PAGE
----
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abstract = "Background: Smoking tobacco reduces lung function. African Americans have both lower lung function and decreased metabolism of tobacco smoke compared to European Americans. African ancestry is also associated with lower pulmonary function in African Americans. We aimed to determine whether African ancestry modifies the association between smoking and lung function and its rate of decline in African Americans. Methodology/Principal Findings: We evaluated a prospective ongoing cohort of 1,281 African Americans participating in the Health, Aging, and Body Composition (Health ABC) Study initiated in 1997. We also examined an ongoing prospective cohort initiated in 1985 of 1,223 African Americans in the Coronary Artery Disease in Young Adults (CARDIA) Study. Pulmonary function and tobacco smoking exposure were measured at baseline and repeatedly over the follow-up period. Individual genetic ancestry proportions were estimated using ancestry informative markers selected to distinguish European and West African ancestry. African Americans with a high proportion of African ancestry had lower baseline forced expiratory volume in one second (FEV1) per pack-year of smoking (-5.7 ml FEV1/ smoking pack-year) compared with smokers with lower African ancestry (-4.6 ml in FEV1/ smoking pack-year) (interaction P value = 0.17). Longitudinal analyses revealed a suggestive interaction between smoking, and African ancestry on the rate of FEV1 decline in Health ABC and independently replicated in CARDIA. Conclusions/Significance: African American individuals with a high proportion of African ancestry are at greater risk for losing lung function while smoking.",
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T1 - Genetic ancestry-smoking interactions and lung function in African Americans

T2 - A cohort Study

AU - Aldrich, Melinda C.

AU - Kumar, Rajesh

AU - Colangelo, Laura A.

AU - Williams, L. Keoki

AU - Sen, Saunak

AU - Kritchevsky, Stephen B.

AU - Meibohm, Bernd

AU - Galanter, Joshua

AU - Hu, Donglei

AU - Gignoux, Christopher R.

AU - Liu, Yongmei

AU - Harris, Tamara B.

AU - Ziv, Elad

AU - Zmuda, Joseph

AU - Garcia, Melissa

AU - Leak, Tennille S.

AU - Foreman, Marilyn G.

AU - Smith, Lewis J.

AU - Fornage, Myriam

AU - Liu, Kiang

AU - Burchard, Esteban G.

PY - 2012/6/21

Y1 - 2012/6/21

N2 - Background: Smoking tobacco reduces lung function. African Americans have both lower lung function and decreased metabolism of tobacco smoke compared to European Americans. African ancestry is also associated with lower pulmonary function in African Americans. We aimed to determine whether African ancestry modifies the association between smoking and lung function and its rate of decline in African Americans. Methodology/Principal Findings: We evaluated a prospective ongoing cohort of 1,281 African Americans participating in the Health, Aging, and Body Composition (Health ABC) Study initiated in 1997. We also examined an ongoing prospective cohort initiated in 1985 of 1,223 African Americans in the Coronary Artery Disease in Young Adults (CARDIA) Study. Pulmonary function and tobacco smoking exposure were measured at baseline and repeatedly over the follow-up period. Individual genetic ancestry proportions were estimated using ancestry informative markers selected to distinguish European and West African ancestry. African Americans with a high proportion of African ancestry had lower baseline forced expiratory volume in one second (FEV1) per pack-year of smoking (-5.7 ml FEV1/ smoking pack-year) compared with smokers with lower African ancestry (-4.6 ml in FEV1/ smoking pack-year) (interaction P value = 0.17). Longitudinal analyses revealed a suggestive interaction between smoking, and African ancestry on the rate of FEV1 decline in Health ABC and independently replicated in CARDIA. Conclusions/Significance: African American individuals with a high proportion of African ancestry are at greater risk for losing lung function while smoking.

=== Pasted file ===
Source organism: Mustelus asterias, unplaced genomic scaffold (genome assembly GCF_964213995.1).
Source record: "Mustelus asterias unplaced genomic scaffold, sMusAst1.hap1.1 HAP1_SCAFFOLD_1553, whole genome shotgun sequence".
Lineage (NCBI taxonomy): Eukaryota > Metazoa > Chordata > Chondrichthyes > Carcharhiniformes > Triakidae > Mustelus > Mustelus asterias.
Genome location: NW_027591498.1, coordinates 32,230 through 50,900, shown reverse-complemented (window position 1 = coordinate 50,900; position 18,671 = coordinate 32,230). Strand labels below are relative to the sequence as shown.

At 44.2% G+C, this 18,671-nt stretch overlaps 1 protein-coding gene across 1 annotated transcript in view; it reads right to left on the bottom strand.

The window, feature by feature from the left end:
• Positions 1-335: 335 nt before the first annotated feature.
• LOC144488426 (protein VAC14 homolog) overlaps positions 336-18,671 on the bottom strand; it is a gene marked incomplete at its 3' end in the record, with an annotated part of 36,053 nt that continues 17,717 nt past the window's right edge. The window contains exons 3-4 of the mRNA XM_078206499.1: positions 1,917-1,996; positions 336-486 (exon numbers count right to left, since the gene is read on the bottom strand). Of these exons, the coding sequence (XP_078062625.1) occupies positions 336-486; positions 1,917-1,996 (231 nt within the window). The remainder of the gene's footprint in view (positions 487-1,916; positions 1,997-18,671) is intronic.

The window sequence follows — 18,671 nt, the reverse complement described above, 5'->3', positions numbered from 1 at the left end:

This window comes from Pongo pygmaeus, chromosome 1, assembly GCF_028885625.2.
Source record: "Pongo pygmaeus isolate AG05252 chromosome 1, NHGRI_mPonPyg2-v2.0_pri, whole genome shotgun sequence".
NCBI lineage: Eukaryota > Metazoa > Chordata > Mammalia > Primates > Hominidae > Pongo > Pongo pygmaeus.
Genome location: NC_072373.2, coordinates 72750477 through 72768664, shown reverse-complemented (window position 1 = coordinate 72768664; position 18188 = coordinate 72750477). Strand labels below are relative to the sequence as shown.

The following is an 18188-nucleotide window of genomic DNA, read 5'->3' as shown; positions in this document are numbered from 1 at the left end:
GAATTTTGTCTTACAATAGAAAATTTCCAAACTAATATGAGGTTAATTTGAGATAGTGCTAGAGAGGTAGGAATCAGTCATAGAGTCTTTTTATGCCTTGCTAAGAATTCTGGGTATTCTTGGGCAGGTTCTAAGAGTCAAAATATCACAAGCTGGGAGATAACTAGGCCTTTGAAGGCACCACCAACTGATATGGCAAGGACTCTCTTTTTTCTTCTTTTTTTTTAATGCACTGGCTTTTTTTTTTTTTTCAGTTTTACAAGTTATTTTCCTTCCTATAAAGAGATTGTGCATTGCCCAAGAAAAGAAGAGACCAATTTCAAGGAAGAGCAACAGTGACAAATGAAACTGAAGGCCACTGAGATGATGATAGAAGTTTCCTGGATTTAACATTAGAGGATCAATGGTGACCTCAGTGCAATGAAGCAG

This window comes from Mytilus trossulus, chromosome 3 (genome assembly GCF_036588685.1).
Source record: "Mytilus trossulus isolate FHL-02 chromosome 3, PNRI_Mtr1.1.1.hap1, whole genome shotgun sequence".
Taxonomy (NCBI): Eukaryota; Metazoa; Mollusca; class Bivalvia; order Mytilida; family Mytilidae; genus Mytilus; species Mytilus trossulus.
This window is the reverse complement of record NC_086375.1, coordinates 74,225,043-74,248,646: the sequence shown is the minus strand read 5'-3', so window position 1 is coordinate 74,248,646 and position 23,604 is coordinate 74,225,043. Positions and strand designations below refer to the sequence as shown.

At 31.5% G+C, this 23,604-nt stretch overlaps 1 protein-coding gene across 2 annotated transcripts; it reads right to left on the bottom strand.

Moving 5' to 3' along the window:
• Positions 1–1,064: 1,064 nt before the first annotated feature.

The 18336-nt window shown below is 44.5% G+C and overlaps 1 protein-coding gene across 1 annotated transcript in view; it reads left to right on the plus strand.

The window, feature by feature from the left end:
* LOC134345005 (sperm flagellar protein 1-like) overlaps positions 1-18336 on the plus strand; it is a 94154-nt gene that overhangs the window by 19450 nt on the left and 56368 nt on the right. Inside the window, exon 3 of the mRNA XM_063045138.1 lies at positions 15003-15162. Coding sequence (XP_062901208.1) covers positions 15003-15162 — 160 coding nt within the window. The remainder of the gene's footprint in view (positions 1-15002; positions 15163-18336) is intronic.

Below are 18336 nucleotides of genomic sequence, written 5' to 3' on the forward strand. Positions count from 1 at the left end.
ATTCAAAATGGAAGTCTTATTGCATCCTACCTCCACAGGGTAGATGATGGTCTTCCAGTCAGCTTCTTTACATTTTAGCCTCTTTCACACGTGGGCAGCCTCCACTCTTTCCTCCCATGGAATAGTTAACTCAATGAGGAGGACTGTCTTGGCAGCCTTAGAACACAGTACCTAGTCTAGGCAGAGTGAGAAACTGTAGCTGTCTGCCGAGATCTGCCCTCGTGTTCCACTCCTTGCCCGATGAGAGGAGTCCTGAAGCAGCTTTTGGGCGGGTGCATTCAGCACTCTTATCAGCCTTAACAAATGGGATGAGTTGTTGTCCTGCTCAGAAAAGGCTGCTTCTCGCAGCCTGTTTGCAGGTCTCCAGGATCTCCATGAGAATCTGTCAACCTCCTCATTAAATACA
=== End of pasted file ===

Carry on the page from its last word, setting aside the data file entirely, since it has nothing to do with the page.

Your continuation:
AB - Background: Smoking tobacco reduces lung function. African Americans have both lower lung function and decreased metabolism of tobacco smoke compared to European Americans. African ancestry is also associated with lower pulmonary function in African Americans. We aimed to determine whether African ancestry modifies the association between smoking and lung function and its rate of decline in African Americans. Methodology/Principal Findings: We evaluated a prospective ongoing cohort of 1,281 African Americans participating in the Health, Aging, and Body Composition (Health ABC) Study initiated in 1997. We also examined an ongoing prospective cohort initiated in 1985 of 1,223 African Americans in the Coronary Artery Disease in Young Adults (CARDIA) Study. Pulmonary function and tobacco smoking exposure were measured at baseline and repeatedly over the follow-up period. Individual genetic ancestry proportions were estimated using ancestry informative markers selected to distinguish European and West African ancestry. African Americans with a high proportion of African ancestry had lower baseline forced expiratory volume in one second (FEV1) per pack-year of smoking (-5.7 ml FEV1/ smoking pack-year) compared with smokers with lower African ancestry (-4.6 ml in FEV1/ smoking pack-year) (interaction P value = 0.17). Longitudinal analyses revealed a suggestive interaction between smoking, and African ancestry on the rate of FEV1 decline in Health ABC and independently replicated in CARDIA. Conclusions/Significance: African American individuals with a high proportion of African ancestry are at greater risk for losing lung function while smoking.